Escape to the World’s Fair
The orphans of Wanderville have decided to never again let themselves be confused by adults offering them shiny red apples and warm beds. They’re going to make their way to California and establish a more permanent spot for Wanderville.
But when they’re suddenly left without means of transportation, the orphans must find a new way of getting to their “town.” Enter a dandy motorist with a proposition: If the orphans agree to take a mysterious artifact to the 1904 St. Louis World’s Fair on his behalf, they will receive a handsome reward that will allow them to book passage west.
The citizens of Wanderville conclude that this is their best bet. What they don’t realize, however, is just how treacherous the journey to the fair will be and how much they will need to sacrifice to finally find themselves a new home.
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Down, Jack thought as he pulled the handle. Down. He pulled again. Down.
The great iron arm creaked, and every so often the wheels would scrape as they slid along the tracks. Sometimes the scraping noise was so sharp Jack could hear it with his teeth. But it meant that they were...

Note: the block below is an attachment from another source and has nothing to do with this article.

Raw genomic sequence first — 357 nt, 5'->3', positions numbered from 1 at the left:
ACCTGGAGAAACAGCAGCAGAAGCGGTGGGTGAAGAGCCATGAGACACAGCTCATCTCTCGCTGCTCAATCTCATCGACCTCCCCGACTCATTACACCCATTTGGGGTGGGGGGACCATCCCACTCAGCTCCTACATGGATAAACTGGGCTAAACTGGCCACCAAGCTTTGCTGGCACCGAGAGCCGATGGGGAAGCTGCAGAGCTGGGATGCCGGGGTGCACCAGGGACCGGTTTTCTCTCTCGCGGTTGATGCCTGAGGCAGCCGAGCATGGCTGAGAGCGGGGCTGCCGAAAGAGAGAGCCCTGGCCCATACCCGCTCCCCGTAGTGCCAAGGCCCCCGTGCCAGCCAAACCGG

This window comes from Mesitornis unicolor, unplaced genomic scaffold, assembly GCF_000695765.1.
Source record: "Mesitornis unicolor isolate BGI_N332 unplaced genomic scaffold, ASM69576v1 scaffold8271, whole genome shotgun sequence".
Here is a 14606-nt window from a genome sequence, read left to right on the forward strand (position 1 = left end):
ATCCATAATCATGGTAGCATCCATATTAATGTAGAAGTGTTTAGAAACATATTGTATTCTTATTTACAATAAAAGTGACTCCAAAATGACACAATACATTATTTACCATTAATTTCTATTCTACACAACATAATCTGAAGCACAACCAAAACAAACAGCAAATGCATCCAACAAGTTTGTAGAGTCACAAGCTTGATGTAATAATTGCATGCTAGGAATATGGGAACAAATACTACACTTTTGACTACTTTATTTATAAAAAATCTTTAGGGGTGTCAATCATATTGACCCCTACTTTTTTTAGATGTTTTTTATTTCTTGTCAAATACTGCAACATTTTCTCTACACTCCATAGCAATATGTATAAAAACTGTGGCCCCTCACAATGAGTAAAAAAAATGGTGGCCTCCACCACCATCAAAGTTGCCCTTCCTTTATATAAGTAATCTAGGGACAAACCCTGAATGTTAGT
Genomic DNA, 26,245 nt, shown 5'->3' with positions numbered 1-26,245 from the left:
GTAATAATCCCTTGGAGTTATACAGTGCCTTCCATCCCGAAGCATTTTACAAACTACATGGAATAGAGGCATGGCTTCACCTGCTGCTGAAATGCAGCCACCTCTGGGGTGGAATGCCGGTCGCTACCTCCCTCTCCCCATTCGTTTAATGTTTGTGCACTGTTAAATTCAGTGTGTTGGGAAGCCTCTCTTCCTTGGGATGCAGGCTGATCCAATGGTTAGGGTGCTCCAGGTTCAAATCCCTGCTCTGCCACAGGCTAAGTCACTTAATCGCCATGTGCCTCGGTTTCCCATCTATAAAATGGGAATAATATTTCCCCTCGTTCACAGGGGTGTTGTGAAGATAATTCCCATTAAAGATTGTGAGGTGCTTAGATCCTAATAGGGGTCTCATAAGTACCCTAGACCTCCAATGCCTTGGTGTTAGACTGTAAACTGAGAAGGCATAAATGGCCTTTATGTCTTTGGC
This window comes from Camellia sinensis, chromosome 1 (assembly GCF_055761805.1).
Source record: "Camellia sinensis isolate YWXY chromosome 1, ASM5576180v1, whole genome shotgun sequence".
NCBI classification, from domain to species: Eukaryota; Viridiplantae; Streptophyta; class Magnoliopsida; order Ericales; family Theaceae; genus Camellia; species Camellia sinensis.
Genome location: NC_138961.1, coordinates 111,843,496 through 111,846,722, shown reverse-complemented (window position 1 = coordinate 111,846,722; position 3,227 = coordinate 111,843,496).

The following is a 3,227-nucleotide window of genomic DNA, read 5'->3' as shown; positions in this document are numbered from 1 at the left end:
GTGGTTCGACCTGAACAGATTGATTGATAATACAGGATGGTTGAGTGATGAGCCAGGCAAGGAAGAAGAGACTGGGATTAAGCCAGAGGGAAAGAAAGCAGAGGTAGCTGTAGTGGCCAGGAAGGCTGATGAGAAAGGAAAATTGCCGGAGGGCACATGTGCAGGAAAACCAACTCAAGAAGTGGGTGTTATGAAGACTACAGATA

“… A page-turner that will have readers eagerly waiting for the next installment. For those who want more background, the book includes a brief explanation of the Orphan Train Movement. Readers may wonder how children can survive on their own. Here, the strong characters make it plausible.” —Booklist
“McClure celebrates bravery, ingenuity, and the bonds of family and friendship in this old-fashioned story of children fending for themselves, building a community, and eluding the adults who seek them… Readers should enjoy vicariously participating in the children’s independence and will appreciate their hard-earned triumphs.”—Publishers Weekly
“Readers will be swept away by the bravery of the young heroes… Readers of series fiction who enjoy learning about the past will gravitate toward this accessible novel and will be impatient for the sequel.”—School Library Journal
"The idea of a kid-run town in the woods and all the rustically domestic details that entails will appeal greatly to the same kind of kids who love the Boxcar Children’s hidden home." —Bulletin of the Center for Children's Books
"A thoroughly enjoyable, fast-paced adventure." —Caroline Starr Rose, author of May B